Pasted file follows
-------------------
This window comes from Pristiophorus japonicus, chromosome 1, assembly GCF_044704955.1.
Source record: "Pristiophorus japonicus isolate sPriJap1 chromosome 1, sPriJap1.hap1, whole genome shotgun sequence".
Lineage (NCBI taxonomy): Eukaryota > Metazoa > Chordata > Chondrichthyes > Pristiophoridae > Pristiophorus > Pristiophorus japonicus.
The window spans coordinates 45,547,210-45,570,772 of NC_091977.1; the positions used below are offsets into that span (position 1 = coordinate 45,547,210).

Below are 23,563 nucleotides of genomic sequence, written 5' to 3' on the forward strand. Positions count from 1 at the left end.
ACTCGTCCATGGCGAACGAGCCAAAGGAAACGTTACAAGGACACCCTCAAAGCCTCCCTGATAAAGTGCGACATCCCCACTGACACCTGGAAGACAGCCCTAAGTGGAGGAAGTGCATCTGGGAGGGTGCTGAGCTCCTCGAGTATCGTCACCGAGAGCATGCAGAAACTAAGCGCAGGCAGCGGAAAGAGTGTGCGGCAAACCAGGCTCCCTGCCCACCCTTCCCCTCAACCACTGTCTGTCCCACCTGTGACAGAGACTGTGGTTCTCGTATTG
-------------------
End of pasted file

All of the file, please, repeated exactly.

This window comes from Pristiophorus japonicus, chromosome 1, assembly GCF_044704955.1.
Source record: "Pristiophorus japonicus isolate sPriJap1 chromosome 1, sPriJap1.hap1, whole genome shotgun sequence".
Lineage (NCBI taxonomy): Eukaryota > Metazoa > Chordata > Chondrichthyes > Pristiophoridae > Pristiophorus > Pristiophorus japonicus.
The window spans coordinates 45,547,210-45,570,772 of NC_091977.1; the positions used below are offsets into that span (position 1 = coordinate 45,547,210).

Below are 23,563 nucleotides of genomic sequence, written 5' to 3' on the forward strand. Positions count from 1 at the left end.
ACTCGTCCATGGCGAACGAGCCAAAGGAAACGTTACAAGGACACCCTCAAAGCCTCCCTGATAAAGTGCGACATCCCCACTGACACCTGGAAGACAGCCCTAAGTGGAGGAAGTGCATCTGGGAGGGTGCTGAGCTCCTCGAGTATCGTCACCGAGAGCATGCAGAAACTAAGCGCAGGCAGCGGAAAGAGTGTGCGGCAAACCAGGCTCCCTGCCCACCCTTCCCCTCAACCACTGTCTGTCCCACCTGTGACAGAGACTGTGGTTCTCGTATTG